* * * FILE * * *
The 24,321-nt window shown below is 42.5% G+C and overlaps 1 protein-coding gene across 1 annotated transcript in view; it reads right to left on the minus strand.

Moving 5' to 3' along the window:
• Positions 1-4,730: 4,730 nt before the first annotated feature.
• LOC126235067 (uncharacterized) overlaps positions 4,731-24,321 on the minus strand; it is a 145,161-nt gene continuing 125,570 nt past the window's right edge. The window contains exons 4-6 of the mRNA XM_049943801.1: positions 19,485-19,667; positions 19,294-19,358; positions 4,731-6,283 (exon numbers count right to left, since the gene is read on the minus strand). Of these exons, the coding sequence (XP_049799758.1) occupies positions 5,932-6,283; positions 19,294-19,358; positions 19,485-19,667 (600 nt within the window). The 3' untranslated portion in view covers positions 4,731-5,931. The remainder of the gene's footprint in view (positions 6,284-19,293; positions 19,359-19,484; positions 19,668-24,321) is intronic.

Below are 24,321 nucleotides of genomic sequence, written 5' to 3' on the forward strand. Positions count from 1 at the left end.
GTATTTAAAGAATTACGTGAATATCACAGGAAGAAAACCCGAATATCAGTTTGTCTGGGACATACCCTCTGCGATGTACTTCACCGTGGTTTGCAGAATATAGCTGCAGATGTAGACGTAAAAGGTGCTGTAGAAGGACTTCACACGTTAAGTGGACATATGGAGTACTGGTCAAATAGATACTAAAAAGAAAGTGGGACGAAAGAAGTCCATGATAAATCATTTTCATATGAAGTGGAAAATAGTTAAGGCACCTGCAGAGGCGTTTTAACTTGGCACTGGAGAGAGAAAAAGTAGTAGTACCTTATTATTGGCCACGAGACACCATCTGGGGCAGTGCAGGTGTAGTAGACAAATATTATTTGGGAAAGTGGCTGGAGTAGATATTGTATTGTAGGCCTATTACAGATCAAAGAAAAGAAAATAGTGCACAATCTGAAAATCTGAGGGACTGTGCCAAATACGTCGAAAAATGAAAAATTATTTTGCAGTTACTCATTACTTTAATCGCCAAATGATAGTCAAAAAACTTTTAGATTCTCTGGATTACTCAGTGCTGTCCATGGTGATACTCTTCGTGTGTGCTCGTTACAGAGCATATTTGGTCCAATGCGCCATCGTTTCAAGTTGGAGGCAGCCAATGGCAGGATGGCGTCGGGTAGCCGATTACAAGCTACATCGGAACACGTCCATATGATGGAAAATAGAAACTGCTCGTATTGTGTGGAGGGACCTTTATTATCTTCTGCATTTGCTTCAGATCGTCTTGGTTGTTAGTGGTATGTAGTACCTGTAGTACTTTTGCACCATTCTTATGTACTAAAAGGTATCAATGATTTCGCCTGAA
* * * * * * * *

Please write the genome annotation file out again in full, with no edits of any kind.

The 24,321-nt window shown below is 42.5% G+C and overlaps 1 protein-coding gene across 1 annotated transcript in view; it reads right to left on the minus strand.

Moving 5' to 3' along the window:
• Positions 1-4,730: 4,730 nt before the first annotated feature.
• LOC126235067 (uncharacterized) overlaps positions 4,731-24,321 on the minus strand; it is a 145,161-nt gene continuing 125,570 nt past the window's right edge. The window contains exons 4-6 of the mRNA XM_049943801.1: positions 19,485-19,667; positions 19,294-19,358; positions 4,731-6,283 (exon numbers count right to left, since the gene is read on the minus strand). Of these exons, the coding sequence (XP_049799758.1) occupies positions 5,932-6,283; positions 19,294-19,358; positions 19,485-19,667 (600 nt within the window). The 3' untranslated portion in view covers positions 4,731-5,931. The remainder of the gene's footprint in view (positions 6,284-19,293; positions 19,359-19,484; positions 19,668-24,321) is intronic.

Below are 24,321 nucleotides of genomic sequence, written 5' to 3' on the forward strand. Positions count from 1 at the left end.
GTATTTAAAGAATTACGTGAATATCACAGGAAGAAAACCCGAATATCAGTTTGTCTGGGACATACCCTCTGCGATGTACTTCACCGTGGTTTGCAGAATATAGCTGCAGATGTAGACGTAAAAGGTGCTGTAGAAGGACTTCACACGTTAAGTGGACATATGGAGTACTGGTCAAATAGATACTAAAAAGAAAGTGGGACGAAAGAAGTCCATGATAAATCATTTTCATATGAAGTGGAAAATAGTTAAGGCACCTGCAGAGGCGTTTTAACTTGGCACTGGAGAGAGAAAAAGTAGTAGTACCTTATTATTGGCCACGAGACACCATCTGGGGCAGTGCAGGTGTAGTAGACAAATATTATTTGGGAAAGTGGCTGGAGTAGATATTGTATTGTAGGCCTATTACAGATCAAAGAAAAGAAAATAGTGCACAATCTGAAAATCTGAGGGACTGTGCCAAATACGTCGAAAAATGAAAAATTATTTTGCAGTTACTCATTACTTTAATCGCCAAATGATAGTCAAAAAACTTTTAGATTCTCTGGATTACTCAGTGCTGTCCATGGTGATACTCTTCGTGTGTGCTCGTTACAGAGCATATTTGGTCCAATGCGCCATCGTTTCAAGTTGGAGGCAGCCAATGGCAGGATGGCGTCGGGTAGCCGATTACAAGCTACATCGGAACACGTCCATATGATGGAAAATAGAAACTGCTCGTATTGTGTGGAGGGACCTTTATTATCTTCTGCATTTGCTTCAGATCGTCTTGGTTGTTAGTGGTATGTAGTACCTGTAGTACTTTTGCACCATTCTTATGTACTAAAAGGTATCAATGATTTCGCCTGAA